I was approached by an NC State Employee who had worked for the State of NC for 30 years but was only 56. They had talked with the State Retirement System and were told that they had the option of starting Social Security early. Now let me clarify that this was probably not exactly what they were told, but what they understood. In fact, the State of NC does offer a plan for those that retire before they are eligible for Social Security where the state provides more benefits from the State early and reduces them when the employee is eligible for Social Security at age 62. I work with lots of State employees and help them understand how and when to file for both State Retirement benefits and Social Security. The reality is that no two employees are the same and the needs can be dramatically different depending on the variables of each person. I usually caution people about taking the leveling option because it can have unintended consequences. First, the leveling option is based on an expected amount from Social Security. If the employee were to truly stop working more than likely the Social Security benefit would be overstated. This is because the calculations used to determine the benefit is based on the person working until either full retirement, age 62 or age 70 at the current salary. If you want an accurate calculation I have software that I use to give a more accurate estimate of benefits. The second trap is if the employee chooses to work somewhere after retirement from the state. This can impact the amount they would receive at 62 from Social Security because there is an earnings test. It is always frustrating to be expecting a certain amount and suddenly receive less. The State Retirement System will stop the leveling payment at age 62 even if you do not elect to start receiving benefits from Social Security. The final downside of taking the leveling option is that your Social Security benefit will be the lowest you could possibly receive. If you are the higher earner in your household it not only effects your benefit but could significantly impact your surviving spouses benefit for the rest of their life too.
For some, this may be an option to consider if poor health is an issue, but for most I would pass on this option. If you want unbiased advice on either the State Retirement plan or Social Security give me a call and we can schedule a consultation.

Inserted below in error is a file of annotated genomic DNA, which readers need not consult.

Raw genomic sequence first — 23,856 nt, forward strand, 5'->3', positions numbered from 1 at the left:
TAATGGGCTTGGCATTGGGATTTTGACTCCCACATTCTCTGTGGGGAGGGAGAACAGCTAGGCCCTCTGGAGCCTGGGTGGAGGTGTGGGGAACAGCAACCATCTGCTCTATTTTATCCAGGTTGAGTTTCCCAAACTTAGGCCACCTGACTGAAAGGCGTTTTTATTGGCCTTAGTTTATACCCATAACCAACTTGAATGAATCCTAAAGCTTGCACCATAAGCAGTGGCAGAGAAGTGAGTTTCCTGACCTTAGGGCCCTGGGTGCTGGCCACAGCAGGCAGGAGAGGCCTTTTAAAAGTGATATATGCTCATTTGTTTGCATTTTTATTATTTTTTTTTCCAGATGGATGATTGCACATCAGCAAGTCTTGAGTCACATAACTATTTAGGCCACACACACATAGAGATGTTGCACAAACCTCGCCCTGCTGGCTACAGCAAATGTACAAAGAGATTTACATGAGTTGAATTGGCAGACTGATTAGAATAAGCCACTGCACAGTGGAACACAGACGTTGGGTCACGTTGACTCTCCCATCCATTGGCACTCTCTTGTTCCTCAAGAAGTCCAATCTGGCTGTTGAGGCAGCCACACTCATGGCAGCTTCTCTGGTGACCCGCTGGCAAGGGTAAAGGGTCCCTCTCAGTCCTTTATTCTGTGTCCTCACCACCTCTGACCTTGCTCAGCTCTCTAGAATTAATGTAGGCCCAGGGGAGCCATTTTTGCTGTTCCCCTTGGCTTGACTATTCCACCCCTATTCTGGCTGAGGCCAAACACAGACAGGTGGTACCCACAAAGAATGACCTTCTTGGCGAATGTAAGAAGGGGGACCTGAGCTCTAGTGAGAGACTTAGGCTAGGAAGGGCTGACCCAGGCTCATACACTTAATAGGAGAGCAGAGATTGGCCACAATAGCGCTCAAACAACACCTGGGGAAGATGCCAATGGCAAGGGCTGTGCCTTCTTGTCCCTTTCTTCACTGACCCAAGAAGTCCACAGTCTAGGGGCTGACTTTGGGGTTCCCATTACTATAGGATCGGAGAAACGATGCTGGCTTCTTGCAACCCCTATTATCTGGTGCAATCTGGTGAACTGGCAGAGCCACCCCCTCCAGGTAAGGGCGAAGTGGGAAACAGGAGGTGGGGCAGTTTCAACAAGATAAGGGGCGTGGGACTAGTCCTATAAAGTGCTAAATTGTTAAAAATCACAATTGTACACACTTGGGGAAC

Answer: First Social Security offices are not allowed to give advice. They are there to help process paperwork. It may be in their best interest to have you complete the paperwork while you are there so they will not have to do this in the future. It is impossible to tell whether or not it is best for you to start early without an analysis of your unique situation. Since no two people have the exact same variable it is difficult if not impossible to try to create some filing rules beyond the older higher income spouse should usually wait to file until age 70, but this also may not be true if both have a short life expectancy.
Answer: One of the myths about Social Security is that they are broke. This is more political than factual. The recent audited report of Social Security shows a surplus and is expected to run a surplus through 2023 at which time outflows will exceed inflows and the surplus will be drawn down. This is expected to last about 10 years. At that time if nothing was done currently contributions to Social Security would be able to pay 77% of promised benefits. So the real question is not will it run out of money, but would you rather have ¾ of $3000 or ¾ of $2000.
Answer: Good question. It actually depends. There are basically 4 variables that come into play when calculating the optimal benefit from Social Security. It is very complicated as you have to look at your age, your work history, your marital status and how long you think you or your spouse will live. One error that most fail to consider is how long their spouse expects to live and will they need the money to live their lifestyle on the income from Social Security.
Answer: It depends. The spouse is entitled to the greater of half of their spouse’s benefit or all of their own benefit whichever is greatest. If you turned 62 by December 31, 2015, you may be grandfathered in and eligible to use the restricted application for spousal benefits only. This would allow you to get half of your benefit at full retirement age and let your own benefit grow to age 70. If you did not turn age 62 by that date you fall under what is known as deemed filing and you automatically get the greatest of all benefits you are eligible for when you file. This would be the greater of half of your spouse’s benefit or all of your benefit. As a side note, your spouse must have either filed for benefits or if eligible filed and suspended if they were eligible.